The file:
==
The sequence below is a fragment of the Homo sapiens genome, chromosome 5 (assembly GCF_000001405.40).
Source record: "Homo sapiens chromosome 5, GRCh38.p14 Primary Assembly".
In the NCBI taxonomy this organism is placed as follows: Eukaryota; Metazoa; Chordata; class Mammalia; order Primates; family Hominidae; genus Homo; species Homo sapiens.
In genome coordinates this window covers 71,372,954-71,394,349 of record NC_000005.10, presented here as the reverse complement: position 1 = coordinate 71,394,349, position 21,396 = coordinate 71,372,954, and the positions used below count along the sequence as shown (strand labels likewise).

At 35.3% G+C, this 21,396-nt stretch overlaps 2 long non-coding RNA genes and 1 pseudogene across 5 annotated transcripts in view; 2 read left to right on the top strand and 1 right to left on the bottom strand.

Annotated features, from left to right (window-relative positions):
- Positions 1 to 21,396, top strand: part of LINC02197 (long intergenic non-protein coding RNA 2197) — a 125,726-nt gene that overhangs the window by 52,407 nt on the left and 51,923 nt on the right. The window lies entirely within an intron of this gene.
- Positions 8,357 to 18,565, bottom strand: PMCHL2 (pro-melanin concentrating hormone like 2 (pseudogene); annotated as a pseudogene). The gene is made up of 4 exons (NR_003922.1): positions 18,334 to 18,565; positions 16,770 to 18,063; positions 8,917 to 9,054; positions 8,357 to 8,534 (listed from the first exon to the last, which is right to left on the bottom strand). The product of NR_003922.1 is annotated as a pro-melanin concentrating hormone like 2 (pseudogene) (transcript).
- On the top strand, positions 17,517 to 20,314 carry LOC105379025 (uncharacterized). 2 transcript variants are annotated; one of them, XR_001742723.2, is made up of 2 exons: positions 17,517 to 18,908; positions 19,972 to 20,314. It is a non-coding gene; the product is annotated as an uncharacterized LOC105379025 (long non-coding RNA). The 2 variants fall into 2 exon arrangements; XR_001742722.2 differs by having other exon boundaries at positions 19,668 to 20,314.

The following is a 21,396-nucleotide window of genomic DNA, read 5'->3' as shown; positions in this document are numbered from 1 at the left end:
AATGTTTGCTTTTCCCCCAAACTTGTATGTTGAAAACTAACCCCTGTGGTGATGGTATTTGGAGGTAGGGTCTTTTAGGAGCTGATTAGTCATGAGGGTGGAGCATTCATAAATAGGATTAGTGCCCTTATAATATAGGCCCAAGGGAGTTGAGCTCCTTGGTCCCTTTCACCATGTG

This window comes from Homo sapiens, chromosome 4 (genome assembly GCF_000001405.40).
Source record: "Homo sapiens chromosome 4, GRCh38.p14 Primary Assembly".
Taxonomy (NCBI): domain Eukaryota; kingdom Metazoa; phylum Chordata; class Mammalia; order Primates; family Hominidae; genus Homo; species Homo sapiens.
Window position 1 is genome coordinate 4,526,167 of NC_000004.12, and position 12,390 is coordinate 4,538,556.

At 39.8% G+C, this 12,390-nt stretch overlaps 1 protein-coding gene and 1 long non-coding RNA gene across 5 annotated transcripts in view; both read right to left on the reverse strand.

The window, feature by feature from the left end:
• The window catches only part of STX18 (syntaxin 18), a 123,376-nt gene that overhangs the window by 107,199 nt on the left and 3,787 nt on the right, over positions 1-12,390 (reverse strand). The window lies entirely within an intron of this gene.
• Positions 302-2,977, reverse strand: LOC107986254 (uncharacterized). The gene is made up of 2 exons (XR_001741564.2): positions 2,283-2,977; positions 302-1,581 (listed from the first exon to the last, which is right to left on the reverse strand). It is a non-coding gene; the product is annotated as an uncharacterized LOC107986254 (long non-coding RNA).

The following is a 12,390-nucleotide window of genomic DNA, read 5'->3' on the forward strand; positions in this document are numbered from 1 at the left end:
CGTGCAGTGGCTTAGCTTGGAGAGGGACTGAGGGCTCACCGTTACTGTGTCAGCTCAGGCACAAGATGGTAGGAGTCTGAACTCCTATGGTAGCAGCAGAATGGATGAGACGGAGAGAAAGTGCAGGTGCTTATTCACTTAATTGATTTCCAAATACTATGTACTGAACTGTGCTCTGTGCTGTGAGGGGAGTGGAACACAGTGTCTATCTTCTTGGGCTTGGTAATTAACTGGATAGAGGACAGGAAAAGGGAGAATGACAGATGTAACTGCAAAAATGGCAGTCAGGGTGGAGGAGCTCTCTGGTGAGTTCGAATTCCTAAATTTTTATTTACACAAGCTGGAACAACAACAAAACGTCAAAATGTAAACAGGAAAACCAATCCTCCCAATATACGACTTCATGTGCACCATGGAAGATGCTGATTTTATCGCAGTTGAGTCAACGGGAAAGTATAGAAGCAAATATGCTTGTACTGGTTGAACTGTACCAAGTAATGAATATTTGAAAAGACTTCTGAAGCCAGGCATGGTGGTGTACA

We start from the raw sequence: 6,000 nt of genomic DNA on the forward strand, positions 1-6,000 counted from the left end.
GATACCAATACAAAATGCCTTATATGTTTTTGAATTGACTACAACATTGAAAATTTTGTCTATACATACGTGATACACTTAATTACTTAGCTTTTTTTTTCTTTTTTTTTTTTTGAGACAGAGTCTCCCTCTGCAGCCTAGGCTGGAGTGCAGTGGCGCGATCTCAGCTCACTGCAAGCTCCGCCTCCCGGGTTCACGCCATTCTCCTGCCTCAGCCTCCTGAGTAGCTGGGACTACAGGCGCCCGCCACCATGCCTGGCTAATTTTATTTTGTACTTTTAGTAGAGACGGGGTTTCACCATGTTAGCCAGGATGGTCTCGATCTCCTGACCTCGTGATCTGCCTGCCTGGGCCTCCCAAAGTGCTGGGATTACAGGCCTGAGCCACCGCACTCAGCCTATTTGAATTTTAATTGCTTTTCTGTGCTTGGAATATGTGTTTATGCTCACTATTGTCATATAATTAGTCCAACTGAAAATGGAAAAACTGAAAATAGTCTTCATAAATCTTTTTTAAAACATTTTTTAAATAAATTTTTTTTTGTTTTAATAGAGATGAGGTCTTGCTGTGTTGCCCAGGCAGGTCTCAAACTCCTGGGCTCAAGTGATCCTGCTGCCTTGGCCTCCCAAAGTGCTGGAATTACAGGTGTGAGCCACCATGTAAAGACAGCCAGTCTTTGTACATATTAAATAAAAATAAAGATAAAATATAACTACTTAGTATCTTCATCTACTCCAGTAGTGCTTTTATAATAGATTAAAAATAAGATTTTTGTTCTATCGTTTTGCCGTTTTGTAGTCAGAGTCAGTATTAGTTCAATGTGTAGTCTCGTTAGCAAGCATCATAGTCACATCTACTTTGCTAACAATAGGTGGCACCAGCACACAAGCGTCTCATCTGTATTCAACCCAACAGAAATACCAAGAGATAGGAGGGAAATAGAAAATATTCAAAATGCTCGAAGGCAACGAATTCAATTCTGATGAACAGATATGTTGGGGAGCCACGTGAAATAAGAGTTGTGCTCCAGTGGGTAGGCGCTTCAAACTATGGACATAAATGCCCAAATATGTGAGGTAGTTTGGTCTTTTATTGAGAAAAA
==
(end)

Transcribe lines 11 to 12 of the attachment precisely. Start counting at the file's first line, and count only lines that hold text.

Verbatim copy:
AATGTTTGCTTTTCCCCCAAACTTGTATGTTGAAAACTAACCCCTGTGGTGATGGTATTTGGAGGTAGGGTCTTTTAGGAGCTGATTAGTCATGAGGGTGGAGCATTCATAAATAGGATTAGTGCCCTTATAATATAGGCCCAAGGGAGTTGAGCTCCTTGGTCCCTTTCACCATGTG

This window comes from Homo sapiens, chromosome 4 (genome assembly GCF_000001405.40).